ATLANTA —The MitraClip system, a catheter-mounted device that acts like a clothespin to clip together the flaps of a leaky mitral valve, is a safe and effective alternative to open-heart surgery in selected patients with mitral regurgitation, according to the EVEREST II trial presented today at the American College of Cardiology’s (ACC) 59th annual scientific session.
The Endovascular Valve Edge-to-Edge Repair Study (EVEREST II) involved patients with significant regurgitation through the mitral valve, which keeps blood from flowing back to the left atrium from the left ventricle.
|Slideshow | Endovascular Valve Edge-to-Edge Repair Study (EVEREST II) Randomized Clinical Trial: Primary Safety and Efficacy Endpoints|
|Ted Feldman, Laura Mauri, Elyse Foster, Don Glower on behalf of the EVEREST II Investigators
More than 250,000 people in the U.S. are diagnosed with mitral regurgitation annually.
The EVEREST II study was designed to evaluate the safety and effectiveness of the MitraClip procedure in comparison with the gold standard treatment, mitral valve surgery. However, lead author Ted Feldman, MD, director of the cardiac catheterization laboratory for NorthShore University Health System in Evanston, Ill., reported that only about 20 percent of patients with significant mitral regurgitation undergo mitral surgery.
For the study, researchers from 37 North American medical centers recruited 279 patients who fit the ACC/American Heart Association guidelines for mitral valve surgery (moderate-to-severe [Grade 3+] or severe [Grade 4+] mitral regurgitation).
Patients were randomly assigned in a two-to-one ratio for treatment with the MitraClip device (184 patients) or mitral valve repair or replacement surgery (95 patients).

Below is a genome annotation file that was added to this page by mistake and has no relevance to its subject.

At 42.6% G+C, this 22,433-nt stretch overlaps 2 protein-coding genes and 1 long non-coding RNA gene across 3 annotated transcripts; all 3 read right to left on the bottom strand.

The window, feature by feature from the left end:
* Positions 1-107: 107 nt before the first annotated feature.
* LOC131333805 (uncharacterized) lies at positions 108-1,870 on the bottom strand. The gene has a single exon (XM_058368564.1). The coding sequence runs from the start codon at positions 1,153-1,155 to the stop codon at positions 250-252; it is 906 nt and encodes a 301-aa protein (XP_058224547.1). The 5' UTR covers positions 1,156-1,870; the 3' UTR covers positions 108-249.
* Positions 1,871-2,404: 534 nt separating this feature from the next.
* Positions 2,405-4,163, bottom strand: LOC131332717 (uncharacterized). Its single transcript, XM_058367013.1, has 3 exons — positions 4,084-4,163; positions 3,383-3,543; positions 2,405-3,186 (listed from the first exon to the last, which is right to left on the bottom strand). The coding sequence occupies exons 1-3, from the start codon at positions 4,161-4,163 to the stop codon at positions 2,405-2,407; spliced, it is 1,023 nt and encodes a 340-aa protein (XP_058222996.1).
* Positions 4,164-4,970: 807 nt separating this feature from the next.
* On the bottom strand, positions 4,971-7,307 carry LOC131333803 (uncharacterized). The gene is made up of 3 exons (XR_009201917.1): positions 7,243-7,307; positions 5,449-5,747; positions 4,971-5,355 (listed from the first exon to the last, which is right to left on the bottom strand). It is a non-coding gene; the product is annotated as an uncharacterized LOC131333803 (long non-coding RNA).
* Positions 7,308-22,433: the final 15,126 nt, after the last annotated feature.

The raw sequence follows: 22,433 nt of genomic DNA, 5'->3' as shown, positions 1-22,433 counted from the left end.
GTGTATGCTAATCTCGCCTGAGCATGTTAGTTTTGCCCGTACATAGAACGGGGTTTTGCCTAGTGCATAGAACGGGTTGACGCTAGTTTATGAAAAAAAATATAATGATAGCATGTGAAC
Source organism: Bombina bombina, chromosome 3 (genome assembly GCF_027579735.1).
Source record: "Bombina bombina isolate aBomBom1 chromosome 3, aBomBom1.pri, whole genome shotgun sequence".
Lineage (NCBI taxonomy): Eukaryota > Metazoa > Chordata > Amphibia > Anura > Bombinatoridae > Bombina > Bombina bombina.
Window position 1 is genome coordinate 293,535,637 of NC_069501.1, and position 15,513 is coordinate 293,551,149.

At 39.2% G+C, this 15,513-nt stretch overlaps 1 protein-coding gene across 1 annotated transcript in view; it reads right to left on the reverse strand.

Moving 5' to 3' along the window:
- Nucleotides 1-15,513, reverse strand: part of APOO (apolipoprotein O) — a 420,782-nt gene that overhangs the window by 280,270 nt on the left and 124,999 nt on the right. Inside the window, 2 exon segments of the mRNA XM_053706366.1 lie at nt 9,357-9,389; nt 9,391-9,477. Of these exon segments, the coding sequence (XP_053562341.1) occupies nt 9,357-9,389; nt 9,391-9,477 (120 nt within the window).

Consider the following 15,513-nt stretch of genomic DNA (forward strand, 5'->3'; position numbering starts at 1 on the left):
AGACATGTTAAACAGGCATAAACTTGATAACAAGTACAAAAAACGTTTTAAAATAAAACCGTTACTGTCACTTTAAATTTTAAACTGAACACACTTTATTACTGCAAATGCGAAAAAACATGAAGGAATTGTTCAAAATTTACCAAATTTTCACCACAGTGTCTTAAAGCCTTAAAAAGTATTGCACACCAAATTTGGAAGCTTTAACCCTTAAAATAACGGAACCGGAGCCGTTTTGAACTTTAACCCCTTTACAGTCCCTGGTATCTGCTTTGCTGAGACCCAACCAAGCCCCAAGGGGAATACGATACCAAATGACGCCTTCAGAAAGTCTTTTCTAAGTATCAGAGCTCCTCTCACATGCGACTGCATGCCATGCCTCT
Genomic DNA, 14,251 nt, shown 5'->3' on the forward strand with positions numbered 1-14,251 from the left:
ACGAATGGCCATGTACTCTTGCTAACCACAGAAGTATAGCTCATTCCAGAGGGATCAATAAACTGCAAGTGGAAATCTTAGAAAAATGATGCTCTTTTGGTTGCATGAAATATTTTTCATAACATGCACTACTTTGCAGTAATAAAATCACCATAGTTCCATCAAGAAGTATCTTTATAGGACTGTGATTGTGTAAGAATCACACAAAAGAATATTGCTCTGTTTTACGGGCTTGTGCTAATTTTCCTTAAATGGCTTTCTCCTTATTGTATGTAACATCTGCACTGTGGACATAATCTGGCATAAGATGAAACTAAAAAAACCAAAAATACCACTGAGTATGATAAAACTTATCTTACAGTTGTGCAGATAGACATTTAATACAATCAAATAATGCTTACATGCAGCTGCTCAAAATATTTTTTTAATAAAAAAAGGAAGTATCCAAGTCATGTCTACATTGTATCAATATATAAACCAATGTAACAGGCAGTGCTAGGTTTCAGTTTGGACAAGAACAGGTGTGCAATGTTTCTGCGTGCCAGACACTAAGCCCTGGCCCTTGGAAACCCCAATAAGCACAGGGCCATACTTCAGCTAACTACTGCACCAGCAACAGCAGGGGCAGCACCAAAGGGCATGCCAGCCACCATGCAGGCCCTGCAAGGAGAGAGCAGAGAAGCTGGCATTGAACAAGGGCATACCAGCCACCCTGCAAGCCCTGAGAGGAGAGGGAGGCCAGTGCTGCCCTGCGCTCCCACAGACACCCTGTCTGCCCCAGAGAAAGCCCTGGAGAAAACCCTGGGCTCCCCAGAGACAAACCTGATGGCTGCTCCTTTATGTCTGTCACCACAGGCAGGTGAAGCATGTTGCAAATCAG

The minimally invasive MitraClip procedure was successful in 137 patients, and of these, 136 were available for inclusion in the data analysis at 30 days; 79 surgical patients were available for 30-day follow-up.
The comparative safety of the two procedures was gauged by major adverse clinical events (MACE) at 30 days. The 30-day MACE rate in the MitraClip group was 9.6 percent compared with 57 percent in the surgery group.
In his response to the EVEREST presentation, J. Scott Millikan, MD, from the Billings Clinic in Billings, Mont., complimented the collaborative nature of the study between surgeons and invasive cardiologists in the development of this “new and exciting technology.”
The difference between the two groups represented a “highly significant finding” of superior safety with the MitraClip, according to Feldman, who also added that surgery is still an option after the procedure occurs.
However, Milikan said he was “disappointed” that only seven patients at each site underwent randomization and treatment, leading him to question the screening process and call the study’s patient population “very highly selective.” Feldman acknowledged that the patient group is “highly selective, as selection is truly critical in surgical therapy.”
Milikan also questioned whether blood transfusions should be weighed against stroke and death as adverse event.
Finally, he said his greatest concern is EVEREST II’s definition of success. “There are very few surgeons who believe they were successful with two plus mitral regurgitation after attempted valve repair. There are fewer cardiologists who would continue to send their patients to surgery with these results. At the end of the trial period, only 21 percent of the patients who initially went to the cath lab had a successful period, with two to four plus mitral regurgitation at one year. I am not sure that these results are that encouraging.”
Feldman noted that outside of this pivotal trial, there is a “large group of patients that could not undergo surgery, with a mean STS risk score of 14 and many of whom have two plus mitral regurgitation and all of whom have diminished ventricular volumes at one year, suggesting that whatever the residual in this group, the threshold for adequate therapy may be quite reasonable. Also, balanced against the risk of these patients, this is particularly important.”
As a result, Feldman suggested that those patients who are at higher risk for surgery—the elderly and the frail—will be “very well suited for this therapy. And, as this is the beginning of our trialing with these devices, we will improve our patient selection process over time. ”